Balanced Budget Blueprint

President Clinton today is set to unveil a $1.7 trillion spending blueprint that far exceeds his promise to balance the federal budget in five years, leaving a $17 billion surplus in 2002, according to White House estimates.

Highlights of the budget show that, overall, the budget proposes gross savings of $388 billion, while providing $98 billion in tax cuts for middle-income families and for college tuition, as well as restoring $18 billion in welfare spending to absorb the deep cuts approved last year as part of the welfare overhaul law. The welfare aid will be restored for legal immigrants who need it and for child nutrition programs.

The budget also joins apparently sizable new funding requests for a host of non-defense programs with cuts of $138 billion in Medicare spending.

Senate Majority Leader Lott reacted more positively Wednesday than did his GOP colleagues to advance word of Clinton's budget proposals, particularly the education initiatives, although he questioned how the administration plans to pay for it all.

"I think we have a unique opportunity to come to agreement on that," Lott said of the president's plan to balance the budget by 2002.

Lott said, however, that finding the money for Clinton's 10- point plan to invest $51 billion in national education during the next five years may be too daunting.

"How's this paid for? And who pays?" Lott said in a speech to the National Association of Independent Colleges and Universities.

Lott said that unless Congress and Clinton "cannot come to closure" on the White House budget, Republicans will not submit their own alternative plan.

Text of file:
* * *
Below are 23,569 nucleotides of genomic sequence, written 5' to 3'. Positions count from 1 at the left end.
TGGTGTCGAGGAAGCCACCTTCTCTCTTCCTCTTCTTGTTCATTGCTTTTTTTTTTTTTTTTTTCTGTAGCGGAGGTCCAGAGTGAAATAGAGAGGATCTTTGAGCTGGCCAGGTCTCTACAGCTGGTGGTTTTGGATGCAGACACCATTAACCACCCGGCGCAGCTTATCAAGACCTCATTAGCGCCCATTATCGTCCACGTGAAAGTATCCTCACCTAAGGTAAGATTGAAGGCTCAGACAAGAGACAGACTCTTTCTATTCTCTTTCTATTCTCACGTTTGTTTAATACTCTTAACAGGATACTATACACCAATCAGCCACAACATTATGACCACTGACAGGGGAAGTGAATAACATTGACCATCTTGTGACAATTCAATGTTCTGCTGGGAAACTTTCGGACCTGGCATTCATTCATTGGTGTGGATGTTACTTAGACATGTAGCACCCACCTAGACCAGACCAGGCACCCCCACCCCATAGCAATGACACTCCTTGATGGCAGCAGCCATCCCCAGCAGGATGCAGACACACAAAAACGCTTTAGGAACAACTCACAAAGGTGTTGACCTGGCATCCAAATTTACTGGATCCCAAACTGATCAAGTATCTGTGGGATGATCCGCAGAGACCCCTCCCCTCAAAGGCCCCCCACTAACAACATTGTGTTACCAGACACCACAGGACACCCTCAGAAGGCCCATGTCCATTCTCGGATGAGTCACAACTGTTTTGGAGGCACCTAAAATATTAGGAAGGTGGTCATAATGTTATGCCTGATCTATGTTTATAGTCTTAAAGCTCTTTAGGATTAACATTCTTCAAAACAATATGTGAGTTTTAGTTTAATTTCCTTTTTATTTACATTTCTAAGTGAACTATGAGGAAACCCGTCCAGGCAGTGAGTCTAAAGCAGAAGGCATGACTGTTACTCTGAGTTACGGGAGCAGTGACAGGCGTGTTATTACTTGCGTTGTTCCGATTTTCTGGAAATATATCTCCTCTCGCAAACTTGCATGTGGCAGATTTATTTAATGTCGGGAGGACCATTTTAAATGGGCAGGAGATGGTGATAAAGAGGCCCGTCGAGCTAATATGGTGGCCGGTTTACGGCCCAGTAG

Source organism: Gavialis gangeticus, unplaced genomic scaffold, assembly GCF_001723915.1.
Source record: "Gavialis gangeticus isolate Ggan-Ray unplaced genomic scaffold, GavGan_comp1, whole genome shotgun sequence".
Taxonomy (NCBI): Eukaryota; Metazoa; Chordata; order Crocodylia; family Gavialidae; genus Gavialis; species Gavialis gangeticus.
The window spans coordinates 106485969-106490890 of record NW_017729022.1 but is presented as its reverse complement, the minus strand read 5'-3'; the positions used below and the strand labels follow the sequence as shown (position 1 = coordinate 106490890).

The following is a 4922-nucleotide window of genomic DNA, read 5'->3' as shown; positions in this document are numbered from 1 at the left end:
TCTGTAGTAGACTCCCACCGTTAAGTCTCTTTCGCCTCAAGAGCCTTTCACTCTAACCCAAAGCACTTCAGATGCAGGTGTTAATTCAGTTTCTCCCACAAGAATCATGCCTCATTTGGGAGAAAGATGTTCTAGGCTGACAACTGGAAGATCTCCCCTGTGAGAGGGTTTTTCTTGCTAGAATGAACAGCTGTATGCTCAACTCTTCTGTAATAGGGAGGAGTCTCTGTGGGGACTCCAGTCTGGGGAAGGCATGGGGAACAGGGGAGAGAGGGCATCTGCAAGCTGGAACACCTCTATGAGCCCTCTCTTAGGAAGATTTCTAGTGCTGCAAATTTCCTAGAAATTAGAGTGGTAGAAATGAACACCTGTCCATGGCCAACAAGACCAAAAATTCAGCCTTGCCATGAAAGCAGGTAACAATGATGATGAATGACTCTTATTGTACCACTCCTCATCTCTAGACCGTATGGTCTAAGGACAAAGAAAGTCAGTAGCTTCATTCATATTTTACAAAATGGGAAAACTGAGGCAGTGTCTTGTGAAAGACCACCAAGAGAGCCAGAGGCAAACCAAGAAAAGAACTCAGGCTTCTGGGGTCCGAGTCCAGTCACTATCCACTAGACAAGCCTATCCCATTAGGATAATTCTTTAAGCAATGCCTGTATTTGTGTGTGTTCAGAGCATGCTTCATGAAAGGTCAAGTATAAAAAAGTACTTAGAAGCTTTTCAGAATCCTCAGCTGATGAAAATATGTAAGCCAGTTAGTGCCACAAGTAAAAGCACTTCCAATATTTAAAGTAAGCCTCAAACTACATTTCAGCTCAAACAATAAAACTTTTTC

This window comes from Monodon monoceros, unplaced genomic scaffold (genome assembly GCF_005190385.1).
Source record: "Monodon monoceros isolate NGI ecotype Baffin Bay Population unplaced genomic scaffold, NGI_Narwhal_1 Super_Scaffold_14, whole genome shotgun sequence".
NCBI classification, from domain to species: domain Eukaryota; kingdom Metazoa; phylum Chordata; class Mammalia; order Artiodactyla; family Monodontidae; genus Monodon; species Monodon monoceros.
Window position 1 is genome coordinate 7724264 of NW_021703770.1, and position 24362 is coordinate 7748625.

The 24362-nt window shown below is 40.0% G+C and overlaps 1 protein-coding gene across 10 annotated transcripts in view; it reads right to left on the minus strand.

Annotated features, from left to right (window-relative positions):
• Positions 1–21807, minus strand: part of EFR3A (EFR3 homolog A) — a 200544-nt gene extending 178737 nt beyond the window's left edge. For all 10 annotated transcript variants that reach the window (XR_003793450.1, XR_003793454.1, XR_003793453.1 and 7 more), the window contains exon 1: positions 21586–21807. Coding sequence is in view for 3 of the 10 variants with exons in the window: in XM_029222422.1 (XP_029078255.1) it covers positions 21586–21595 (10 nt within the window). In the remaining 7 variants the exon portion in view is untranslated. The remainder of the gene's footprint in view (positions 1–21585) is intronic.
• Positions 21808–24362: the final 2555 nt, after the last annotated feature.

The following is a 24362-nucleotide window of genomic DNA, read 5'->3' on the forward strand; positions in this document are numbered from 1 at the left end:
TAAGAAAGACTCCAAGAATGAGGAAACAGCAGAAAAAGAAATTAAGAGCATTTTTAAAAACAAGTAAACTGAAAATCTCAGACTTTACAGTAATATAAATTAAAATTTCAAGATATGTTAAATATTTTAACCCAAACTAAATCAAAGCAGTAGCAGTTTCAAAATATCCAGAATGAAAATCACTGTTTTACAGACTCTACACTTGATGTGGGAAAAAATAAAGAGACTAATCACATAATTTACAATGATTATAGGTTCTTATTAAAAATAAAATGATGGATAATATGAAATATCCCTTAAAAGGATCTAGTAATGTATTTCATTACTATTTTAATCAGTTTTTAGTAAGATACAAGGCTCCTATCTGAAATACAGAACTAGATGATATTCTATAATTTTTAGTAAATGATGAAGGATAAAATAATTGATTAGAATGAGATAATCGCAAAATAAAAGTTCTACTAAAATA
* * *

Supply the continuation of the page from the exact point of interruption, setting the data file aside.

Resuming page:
He said it is his understanding that Clinton's budget includes as much as $100 billion in new non-defense discretionary spending during the next five years.

He acknowledged after the speech he had not seen the proposal, but was told "there is significant spending" in the non-defense areas.

In a remarkably conciliatory speech, Lott indicated the two sides are not as far apart as last year and that there may be less bloodshed.

"It sounds like we're getting close. And at least we're in the same arena," he said as he compared Clinton's education proposals to those proposed by Republicans last year.

But, more indicative of the overall relationship between GOP leaders and the president, Lott said the administration will not get everything it wants.

"There will be a lot of dancing back and forth. We won't be able to do it all," he said.

Other Republicans, namely House Budget Chairman Kasich, Senate Budget Chairman Domenici and House Appropriations Chairman Livingston, reacted more harshly to Clinton's plan after his State of the Union Address Tuesday night.

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